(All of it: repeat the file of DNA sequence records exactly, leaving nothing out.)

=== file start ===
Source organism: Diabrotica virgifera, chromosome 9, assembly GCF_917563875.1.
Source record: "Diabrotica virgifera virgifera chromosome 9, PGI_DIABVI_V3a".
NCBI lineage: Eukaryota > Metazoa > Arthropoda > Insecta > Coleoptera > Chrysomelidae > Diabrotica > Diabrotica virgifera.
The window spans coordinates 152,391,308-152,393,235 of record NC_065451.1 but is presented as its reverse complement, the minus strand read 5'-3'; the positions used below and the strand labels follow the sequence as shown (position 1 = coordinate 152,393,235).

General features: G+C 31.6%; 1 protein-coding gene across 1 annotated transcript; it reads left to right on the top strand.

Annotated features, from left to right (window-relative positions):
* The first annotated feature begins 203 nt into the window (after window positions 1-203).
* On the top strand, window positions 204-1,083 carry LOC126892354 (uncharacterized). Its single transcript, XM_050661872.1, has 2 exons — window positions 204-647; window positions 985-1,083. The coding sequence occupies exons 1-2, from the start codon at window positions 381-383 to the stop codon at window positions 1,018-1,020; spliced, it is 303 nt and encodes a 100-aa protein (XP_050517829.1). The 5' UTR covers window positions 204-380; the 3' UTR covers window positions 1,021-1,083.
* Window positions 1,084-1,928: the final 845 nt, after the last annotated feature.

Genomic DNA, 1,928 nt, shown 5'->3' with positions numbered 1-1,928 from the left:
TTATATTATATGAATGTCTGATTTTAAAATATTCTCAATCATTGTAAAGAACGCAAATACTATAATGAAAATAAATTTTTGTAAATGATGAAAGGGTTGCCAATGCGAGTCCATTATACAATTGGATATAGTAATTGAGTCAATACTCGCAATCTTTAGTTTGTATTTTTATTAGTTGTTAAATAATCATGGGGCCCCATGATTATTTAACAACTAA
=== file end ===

Source organism: Diabrotica virgifera, chromosome 9, assembly GCF_917563875.1.
Source record: "Diabrotica virgifera virgifera chromosome 9, PGI_DIABVI_V3a".
NCBI lineage: Eukaryota > Metazoa > Arthropoda > Insecta > Coleoptera > Chrysomelidae > Diabrotica > Diabrotica virgifera.
The window spans coordinates 152,391,308-152,393,235 of record NC_065451.1 but is presented as its reverse complement, the minus strand read 5'-3'; the positions used below and the strand labels follow the sequence as shown (position 1 = coordinate 152,393,235).

General features: G+C 31.6%; 1 protein-coding gene across 1 annotated transcript; it reads left to right on the top strand.

Annotated features, from left to right (window-relative positions):
* The first annotated feature begins 203 nt into the window (after window positions 1-203).
* On the top strand, window positions 204-1,083 carry LOC126892354 (uncharacterized). Its single transcript, XM_050661872.1, has 2 exons — window positions 204-647; window positions 985-1,083. The coding sequence occupies exons 1-2, from the start codon at window positions 381-383 to the stop codon at window positions 1,018-1,020; spliced, it is 303 nt and encodes a 100-aa protein (XP_050517829.1). The 5' UTR covers window positions 204-380; the 3' UTR covers window positions 1,021-1,083.
* Window positions 1,084-1,928: the final 845 nt, after the last annotated feature.

Genomic DNA, 1,928 nt, shown 5'->3' with positions numbered 1-1,928 from the left:
TTATATTATATGAATGTCTGATTTTAAAATATTCTCAATCATTGTAAAGAACGCAAATACTATAATGAAAATAAATTTTTGTAAATGATGAAAGGGTTGCCAATGCGAGTCCATTATACAATTGGATATAGTAATTGAGTCAATACTCGCAATCTTTAGTTTGTATTTTTATTAGTTGTTAAATAATCATGGGGCCCCATGATTATTTAACAACTAA